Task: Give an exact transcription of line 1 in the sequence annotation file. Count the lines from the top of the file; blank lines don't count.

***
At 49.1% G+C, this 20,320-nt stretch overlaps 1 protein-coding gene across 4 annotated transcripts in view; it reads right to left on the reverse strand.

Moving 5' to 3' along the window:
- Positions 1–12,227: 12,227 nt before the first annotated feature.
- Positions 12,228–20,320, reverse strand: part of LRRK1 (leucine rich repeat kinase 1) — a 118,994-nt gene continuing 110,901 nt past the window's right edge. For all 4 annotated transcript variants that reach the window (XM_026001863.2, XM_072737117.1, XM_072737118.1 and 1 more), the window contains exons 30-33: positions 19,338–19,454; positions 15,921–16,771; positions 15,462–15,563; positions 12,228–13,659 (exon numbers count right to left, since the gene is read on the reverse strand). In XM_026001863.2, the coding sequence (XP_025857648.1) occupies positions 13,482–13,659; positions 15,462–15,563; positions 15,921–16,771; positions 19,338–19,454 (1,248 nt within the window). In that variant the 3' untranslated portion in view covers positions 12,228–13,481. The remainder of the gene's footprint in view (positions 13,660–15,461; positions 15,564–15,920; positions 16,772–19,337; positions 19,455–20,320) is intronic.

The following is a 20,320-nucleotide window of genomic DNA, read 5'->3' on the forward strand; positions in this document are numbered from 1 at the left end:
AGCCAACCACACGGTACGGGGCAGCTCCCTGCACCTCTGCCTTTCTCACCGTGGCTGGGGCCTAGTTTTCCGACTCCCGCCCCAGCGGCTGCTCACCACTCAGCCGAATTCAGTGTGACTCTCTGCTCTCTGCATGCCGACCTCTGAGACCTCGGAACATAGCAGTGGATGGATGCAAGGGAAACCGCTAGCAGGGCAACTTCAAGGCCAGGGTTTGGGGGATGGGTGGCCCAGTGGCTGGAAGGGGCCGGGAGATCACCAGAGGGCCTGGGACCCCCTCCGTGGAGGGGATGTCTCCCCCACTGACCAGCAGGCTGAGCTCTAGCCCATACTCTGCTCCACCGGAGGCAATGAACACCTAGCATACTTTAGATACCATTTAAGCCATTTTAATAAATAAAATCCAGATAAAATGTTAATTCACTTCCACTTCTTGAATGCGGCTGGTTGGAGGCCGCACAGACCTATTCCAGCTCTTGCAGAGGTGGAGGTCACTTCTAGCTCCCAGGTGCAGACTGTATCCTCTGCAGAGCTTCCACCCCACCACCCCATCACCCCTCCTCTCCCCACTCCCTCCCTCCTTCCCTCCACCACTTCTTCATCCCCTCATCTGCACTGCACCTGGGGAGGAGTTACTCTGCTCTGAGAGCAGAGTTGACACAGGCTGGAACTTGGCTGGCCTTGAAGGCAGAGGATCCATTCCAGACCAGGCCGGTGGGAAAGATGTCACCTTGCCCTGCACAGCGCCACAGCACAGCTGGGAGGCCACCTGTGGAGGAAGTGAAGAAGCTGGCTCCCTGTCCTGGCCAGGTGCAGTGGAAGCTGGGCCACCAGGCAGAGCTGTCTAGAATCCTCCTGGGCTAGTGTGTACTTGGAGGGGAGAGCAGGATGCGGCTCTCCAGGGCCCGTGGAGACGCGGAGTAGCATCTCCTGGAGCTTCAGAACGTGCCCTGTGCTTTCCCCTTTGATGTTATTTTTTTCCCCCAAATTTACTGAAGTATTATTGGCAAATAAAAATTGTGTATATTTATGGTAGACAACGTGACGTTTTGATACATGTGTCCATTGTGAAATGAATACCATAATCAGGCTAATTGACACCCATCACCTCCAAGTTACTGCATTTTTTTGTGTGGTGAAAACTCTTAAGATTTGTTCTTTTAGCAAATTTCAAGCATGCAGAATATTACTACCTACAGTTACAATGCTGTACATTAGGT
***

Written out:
At 49.1% G+C, this 20,320-nt stretch overlaps 1 protein-coding gene across 4 annotated transcripts in view; it reads right to left on the reverse strand.